Thursday 5. 9.
19:30, Big Hall
temporarily not available


The veterans of desert blues have influenced generations of African musicians and are the most famous African band today. The electric nomads from the Sahara are returning to the Czech Republic after a long hiatus.

Like blues and reggae, Tinariwen's music is an expression of cultural identity, a testament to suffering and the power to overcome it through music. „When I first heard them, I found the music I had been searching for my whole life,“ Robert Plant said of these electric nomads from the Sahara. The band regularly performs at the world's biggest festivals, winning a Grammy Award for their 2011 album „Tassili“ and the prestigious BBC World Music Award. At the Montreux Jazz Festival in Montreux, Switzerland, they jammed with Carlos Santana, who said of them, „I can hear the roots of Muddy Waters and Jeff Beck. That's where the music comes from.“ The band arrives with last year's „Amatssou“ album, produced by Daniel Lanois, producer of Bob Dylan, Neil Young and U2, among others, who even plays on the record.

„They grew up in exile, their school was conflict, they found refuge in the underground, where they gained the stamp of legend. Tinariwen are a band that generations of Western rock bands could only become in their dreams.“ The Guardian

The Sahara looks like a wasteland, but the caravans that crossed it played as important a role as the sea routes or the merchants travelling the Silk Road between Europe and Asia. For centuries, Saharan trade was in the hands of the Tuareg, an ethnic group that not only mastered the art of survival but also the art of communication. As caravans formed the link between black Africa in the south and the Arabs and Berbers in the north, the music of the Tuareg was well understood on both sides of the desert. Life on the road requires mobile equipment; instead of huge drums, we hear the clapping of palms. The result is music that is expressive and mysterious with a minimum of instruments, much like a rural version of the American blues. Tinariwen have continued this tradition with sparse electric guitar ornaments and a deep feel. It's a testament to the outlaws whose desert homeland has been carved up by the newly created frontier.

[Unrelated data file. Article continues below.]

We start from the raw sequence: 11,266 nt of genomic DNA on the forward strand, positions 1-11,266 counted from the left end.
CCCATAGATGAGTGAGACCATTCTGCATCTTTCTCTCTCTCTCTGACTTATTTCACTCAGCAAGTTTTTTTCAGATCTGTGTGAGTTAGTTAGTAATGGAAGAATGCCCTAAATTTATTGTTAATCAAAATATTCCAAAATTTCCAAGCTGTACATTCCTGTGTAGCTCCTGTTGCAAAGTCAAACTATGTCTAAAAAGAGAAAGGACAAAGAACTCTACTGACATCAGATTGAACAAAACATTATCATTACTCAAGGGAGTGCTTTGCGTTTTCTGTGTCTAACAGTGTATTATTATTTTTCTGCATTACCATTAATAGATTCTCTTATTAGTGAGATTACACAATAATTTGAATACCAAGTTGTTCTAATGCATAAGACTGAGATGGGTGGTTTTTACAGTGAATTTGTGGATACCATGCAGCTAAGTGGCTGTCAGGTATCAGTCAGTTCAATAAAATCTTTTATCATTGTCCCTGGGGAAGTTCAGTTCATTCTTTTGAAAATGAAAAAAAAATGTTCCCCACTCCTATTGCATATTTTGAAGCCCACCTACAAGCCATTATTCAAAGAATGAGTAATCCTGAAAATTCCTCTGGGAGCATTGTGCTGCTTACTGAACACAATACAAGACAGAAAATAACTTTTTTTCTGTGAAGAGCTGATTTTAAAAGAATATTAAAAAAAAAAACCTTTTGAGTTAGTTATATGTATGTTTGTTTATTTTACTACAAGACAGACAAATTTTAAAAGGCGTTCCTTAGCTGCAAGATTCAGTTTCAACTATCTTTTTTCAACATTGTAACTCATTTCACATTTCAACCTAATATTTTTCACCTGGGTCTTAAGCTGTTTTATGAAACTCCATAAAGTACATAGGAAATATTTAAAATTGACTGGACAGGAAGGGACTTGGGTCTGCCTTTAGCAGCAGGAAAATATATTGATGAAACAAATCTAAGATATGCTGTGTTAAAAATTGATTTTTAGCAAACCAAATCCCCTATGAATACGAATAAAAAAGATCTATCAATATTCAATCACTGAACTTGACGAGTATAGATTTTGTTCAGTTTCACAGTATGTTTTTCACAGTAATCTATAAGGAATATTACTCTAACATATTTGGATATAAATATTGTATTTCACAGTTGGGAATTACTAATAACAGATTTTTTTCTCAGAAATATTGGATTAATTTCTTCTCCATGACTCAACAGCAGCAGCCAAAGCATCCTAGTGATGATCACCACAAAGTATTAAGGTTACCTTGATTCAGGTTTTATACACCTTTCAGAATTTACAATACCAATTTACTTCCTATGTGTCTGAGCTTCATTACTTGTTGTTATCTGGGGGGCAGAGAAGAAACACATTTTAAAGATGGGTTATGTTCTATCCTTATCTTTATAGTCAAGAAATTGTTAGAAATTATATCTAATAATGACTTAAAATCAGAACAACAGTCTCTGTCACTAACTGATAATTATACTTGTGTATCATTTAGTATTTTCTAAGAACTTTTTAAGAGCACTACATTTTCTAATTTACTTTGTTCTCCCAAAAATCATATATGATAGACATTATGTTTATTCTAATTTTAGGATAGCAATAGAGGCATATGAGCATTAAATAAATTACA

When you walk into a North African market and close your eyes for a moment, you are surrounded by a backdrop of seductive scents, enticing and unfamiliar notes. Time stops, somewhere behind the chaotic mix of voices you hear a guitar, a hypnotic drum beat joins in, and although you don't understand the lyrics, you get the same feeling as when you first heard the blues. These stories tell of both suffering and the power to defy it. While the roots of suffering in the blues go back to the slave era, the scars are very fresh for the Tuareg. When African countries gained independence fifty years ago, an era of conflict and oppression paradoxically began for them. The Sahara, their home territory, was divided by impenetrable borders and minefields. The Tuareg found themselves outlaws, their revolts bloodily suppressed. In the midst of the traumas of war, Tinariwen were formed, the members met in a refugee camp and absorbed Bob Marley's music, punk rock and electric guitars alongside traditional inspirations.

The Tinariwen band was also at the birth of the now legendary Festival in the Desert, which, in addition to a musical showcase, also served as a tribal gathering of Tuareg from different parts of the Sahara. The festival took place between 2001 and 2009 in various locations in the Sahara in northern Mali. However, the security situation in the region deteriorated rapidly, with Islamic terrorists operating in the area, kidnappings of tourists and the last edition of the festival taking place in 2010–2012 near the city of Timbuktu under tight security measures. The situation was complicated by the fact that violent events also involved feuding Tuareg groups, but the musicians themselves were the ultimate victims of the clashes. In August 2012, the militant Islamist group Ansar Dine declared that it would eradicate Satan's music from the area it controlled and replace it with verses from the Koran, as required by Sharia law. In northern Mali, in the oasis of Kidal, once the home town of Tinariwen, a seven-man squad armed with AK47 Kalashnikovs marched to the family home of a local musician. Fortunately, he wasn't home, but his sister heard the terrible news: „If he ever shows up here, we'll cut off all his guitar-playing fingers.“ The gunmen then took the guitars, amplifiers, speakers, microphones and drum kit out of the house, doused them with petrol and set them on fire. Tinariwen was also targeted in the campaign; during the January 2013 attack, band member Abdallah Ag Lamida was kidnapped while trying to save his guitars, but was later released. The episode also marked the trajectory of the group, who temporarily moved from the conflict zone to the United States, and recorded their sixth album, Emmaar, in the desert setting of Joshua Tree National Park.